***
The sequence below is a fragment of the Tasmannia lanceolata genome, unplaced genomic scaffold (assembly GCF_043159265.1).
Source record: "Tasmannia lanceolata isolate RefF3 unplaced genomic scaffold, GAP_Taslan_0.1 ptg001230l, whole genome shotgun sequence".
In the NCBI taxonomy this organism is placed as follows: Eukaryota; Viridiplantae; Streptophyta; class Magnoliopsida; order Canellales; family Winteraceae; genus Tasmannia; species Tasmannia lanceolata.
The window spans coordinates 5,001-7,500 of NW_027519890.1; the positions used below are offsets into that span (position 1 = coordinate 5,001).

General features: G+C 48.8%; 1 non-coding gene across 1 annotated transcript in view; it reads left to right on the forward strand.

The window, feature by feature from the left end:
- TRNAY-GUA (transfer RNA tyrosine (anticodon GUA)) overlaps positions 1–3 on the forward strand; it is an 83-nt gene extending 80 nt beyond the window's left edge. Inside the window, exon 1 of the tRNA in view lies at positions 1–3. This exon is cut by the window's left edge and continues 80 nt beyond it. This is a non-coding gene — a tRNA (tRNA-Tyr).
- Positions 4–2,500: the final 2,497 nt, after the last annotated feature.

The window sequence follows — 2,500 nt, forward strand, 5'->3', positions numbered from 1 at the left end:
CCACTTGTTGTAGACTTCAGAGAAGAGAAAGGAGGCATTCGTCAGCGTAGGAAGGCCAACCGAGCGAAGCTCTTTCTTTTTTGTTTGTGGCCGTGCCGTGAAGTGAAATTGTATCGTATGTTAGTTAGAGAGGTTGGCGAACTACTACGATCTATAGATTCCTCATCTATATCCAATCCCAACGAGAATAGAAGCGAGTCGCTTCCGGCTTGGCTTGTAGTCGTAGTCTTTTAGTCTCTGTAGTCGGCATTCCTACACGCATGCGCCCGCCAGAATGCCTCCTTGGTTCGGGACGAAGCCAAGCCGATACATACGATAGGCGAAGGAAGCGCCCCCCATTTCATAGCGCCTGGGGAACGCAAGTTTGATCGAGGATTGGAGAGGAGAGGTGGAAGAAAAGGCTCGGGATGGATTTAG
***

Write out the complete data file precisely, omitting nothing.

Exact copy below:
The sequence below is a fragment of the Tasmannia lanceolata genome, unplaced genomic scaffold (assembly GCF_043159265.1).
Source record: "Tasmannia lanceolata isolate RefF3 unplaced genomic scaffold, GAP_Taslan_0.1 ptg001230l, whole genome shotgun sequence".
In the NCBI taxonomy this organism is placed as follows: Eukaryota; Viridiplantae; Streptophyta; class Magnoliopsida; order Canellales; family Winteraceae; genus Tasmannia; species Tasmannia lanceolata.
The window spans coordinates 5,001-7,500 of NW_027519890.1; the positions used below are offsets into that span (position 1 = coordinate 5,001).

General features: G+C 48.8%; 1 non-coding gene across 1 annotated transcript in view; it reads left to right on the forward strand.

The window, feature by feature from the left end:
- TRNAY-GUA (transfer RNA tyrosine (anticodon GUA)) overlaps positions 1–3 on the forward strand; it is an 83-nt gene extending 80 nt beyond the window's left edge. Inside the window, exon 1 of the tRNA in view lies at positions 1–3. This exon is cut by the window's left edge and continues 80 nt beyond it. This is a non-coding gene — a tRNA (tRNA-Tyr).
- Positions 4–2,500: the final 2,497 nt, after the last annotated feature.

The window sequence follows — 2,500 nt, forward strand, 5'->3', positions numbered from 1 at the left end:
CCACTTGTTGTAGACTTCAGAGAAGAGAAAGGAGGCATTCGTCAGCGTAGGAAGGCCAACCGAGCGAAGCTCTTTCTTTTTTGTTTGTGGCCGTGCCGTGAAGTGAAATTGTATCGTATGTTAGTTAGAGAGGTTGGCGAACTACTACGATCTATAGATTCCTCATCTATATCCAATCCCAACGAGAATAGAAGCGAGTCGCTTCCGGCTTGGCTTGTAGTCGTAGTCTTTTAGTCTCTGTAGTCGGCATTCCTACACGCATGCGCCCGCCAGAATGCCTCCTTGGTTCGGGACGAAGCCAAGCCGATACATACGATAGGCGAAGGAAGCGCCCCCCATTTCATAGCGCCTGGGGAACGCAAGTTTGATCGAGGATTGGAGAGGAGAGGTGGAAGAAAAGGCTCGGGATGGATTTAG